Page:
In fact, Ann recalls the day they first realized it was habitable. “Look,” she said while on a boat with some friends. “There’s a road and cars. People actually live there!”
Waiheke now offered a curious, (mostly) practical proposition: adventure. So, they put an offer on a house overlooking Pūtiki Bay and were on the return ferry when the vendors accepted their offer. And that was that — they were moving to Waiheke. Skels had been promoted to director of sport at Auckland Grammar and would commute into the city with the kids.
“How do you guys feel about living on Waiheke?” Ann asked their three teenagers that night.
“Yeah, whatever, Mum,” they replied.
“Oh good, because we just bought a house there.”
“Yeah, right, Mum,” they said. Screams of excitement followed shortly after.
There’s something curious about Waiheke that draws creative souls in and never lets them go. Becoming a full-time islander was a turning point for Ann, who is especially grateful for Waiheke Community Art Gallery’s role in helping grow her practice.
Left alone in her home studio while the rest of the family ferried to work and school, she inhaled that salty sea air and exhaled her surroundings with acrylic paint. Over the years, her art has plumbed the ocean’s depths, from its mythical creatures to the birds ashore. She has only recently settled on its surface as her muse.
“I’ve honed my art down to paintings of the sea, even though it’s the most technically difficult. My hands just seem to know what to do,” she says.
Not that Ann has always been studio-bound — this mermaid knows how to cast her net far and wide. Over her career, Ann has illustrated children’s books, created designs for dinnerware, taught art and ceramics and designed all sorts of stationery. She also gained a place in the special-effects department at Wētā Workshop in Wellington, where she and Skels moved for his dream job with New Zealand Rugby in 2005.
Though details of her Wētā projects are kept hush-hush, Ann can reveal that the kingdom of prop design is where she discovered silicone mermaid tails were “a thing”. The couple’s seven-year stint in Wellington was also convenient for the family’s devout attendance at the World of WearableArt Show every spring. But Wellington wasn’t Waiheke, so, with their first grandchild on the way, they hurried back to their forever island. “That was always the deal,” says Skels.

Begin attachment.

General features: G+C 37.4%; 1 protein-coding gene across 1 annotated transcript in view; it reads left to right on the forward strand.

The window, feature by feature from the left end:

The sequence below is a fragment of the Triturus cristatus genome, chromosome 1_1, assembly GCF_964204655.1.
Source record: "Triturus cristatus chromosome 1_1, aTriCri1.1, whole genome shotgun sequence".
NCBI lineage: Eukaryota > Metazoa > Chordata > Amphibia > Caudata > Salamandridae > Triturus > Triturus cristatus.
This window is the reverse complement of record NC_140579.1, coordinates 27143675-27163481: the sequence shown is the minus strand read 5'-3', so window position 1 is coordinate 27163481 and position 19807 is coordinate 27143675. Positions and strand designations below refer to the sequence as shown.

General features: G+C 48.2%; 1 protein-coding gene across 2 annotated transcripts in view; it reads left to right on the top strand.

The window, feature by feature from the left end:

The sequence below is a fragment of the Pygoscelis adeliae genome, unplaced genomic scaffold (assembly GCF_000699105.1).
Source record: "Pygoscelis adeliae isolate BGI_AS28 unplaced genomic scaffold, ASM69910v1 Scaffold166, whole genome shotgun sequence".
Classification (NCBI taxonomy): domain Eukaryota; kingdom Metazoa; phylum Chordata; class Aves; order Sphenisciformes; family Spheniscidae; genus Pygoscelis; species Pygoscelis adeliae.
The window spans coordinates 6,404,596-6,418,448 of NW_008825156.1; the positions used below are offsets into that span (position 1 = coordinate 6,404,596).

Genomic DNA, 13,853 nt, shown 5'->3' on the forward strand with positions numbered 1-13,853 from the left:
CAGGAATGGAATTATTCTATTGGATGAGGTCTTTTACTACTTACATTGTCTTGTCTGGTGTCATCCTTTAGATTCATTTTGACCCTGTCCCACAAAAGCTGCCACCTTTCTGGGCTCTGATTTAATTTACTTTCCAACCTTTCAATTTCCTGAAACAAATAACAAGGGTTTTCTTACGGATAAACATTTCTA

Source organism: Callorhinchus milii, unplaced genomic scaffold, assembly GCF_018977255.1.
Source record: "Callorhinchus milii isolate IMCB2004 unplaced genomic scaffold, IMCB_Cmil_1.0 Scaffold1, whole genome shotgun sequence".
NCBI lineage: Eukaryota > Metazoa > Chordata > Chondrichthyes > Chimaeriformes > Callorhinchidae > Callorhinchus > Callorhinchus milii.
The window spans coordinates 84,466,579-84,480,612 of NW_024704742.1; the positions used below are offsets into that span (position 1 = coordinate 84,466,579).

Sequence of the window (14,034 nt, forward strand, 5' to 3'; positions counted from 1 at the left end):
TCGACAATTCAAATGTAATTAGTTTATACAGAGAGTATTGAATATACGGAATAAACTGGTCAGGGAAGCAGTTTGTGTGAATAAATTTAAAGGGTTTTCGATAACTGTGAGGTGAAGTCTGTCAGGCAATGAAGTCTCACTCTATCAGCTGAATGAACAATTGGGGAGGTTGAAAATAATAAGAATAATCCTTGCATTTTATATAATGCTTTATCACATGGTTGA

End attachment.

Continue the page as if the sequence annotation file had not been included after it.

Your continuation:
What they have on Waiheke is adventure, however big or small. Three years ago, Ann and Skels downsized from their four-bedroom home in Calais Terrace to a cottage in Ostend, now with a garden and matching studio out back.
The sportsman still travels back and forth to Auckland by ferry for work and, several times a year, commutes by plane to run coaching courses as an accredited master trainer for World Rugby. In his side gig, Skels has been to Japan, Korea, Italy and throughout Oceania and now mostly runs twice-annual courses in Fiji. His creative counterpart is happy to tag along.
“I guess our life is a bit fantastical,” says Ann. “To us, it feels like a fantasy.”
STILL WATERS RUN DEEP
Ann Skelly’s acrylic paintings have evolved from ethereal underwater scenes to landscapes and seascapes. She calls them “semi-realistic”, knowing full well she can get carried away with an overzealous splash or frothiness of seafoam. She uses her own photographs from around the island and on sailing trips as references.
“My work is really about the beauty of the colour. It evokes a lot of emotion. People often say, ‘I could just jump into that painting.’ It’s a pleasure to paint water, so it looks real to people,” she says. Ann’s garden studio in Ostend is open by appointment, and her work can be found at Oneroa’s Upcycle ReDesign Shop and Waiheke Community Art Gallery.
WAIHEKE’S FAIRY GLADE
Over the past three years, the Skellys have transformed their quarter-acre (one hectare) section in Ostend into a whimsical maze of wisteria tunnels, bloom-speckled shrubs and romantic vines. No matter that the bare lawn was half the size of their former Waiheke garden, out went the grass and banana palms and in went a rose arbour and frothy swathes of silvers, greys and greens. Ann and Skels’ garden was one of 10 featuring in the 2022 Waiheke Garden Festival.
Skels is the upcycling mastermind, recently fashioning a greenhouse from stained glass, antique windows and a derelict door. Ann is happiest as head weeder and pruner. “If I can’t find her, I just go to the door and listen for a snip, snip, snip,” says her husband.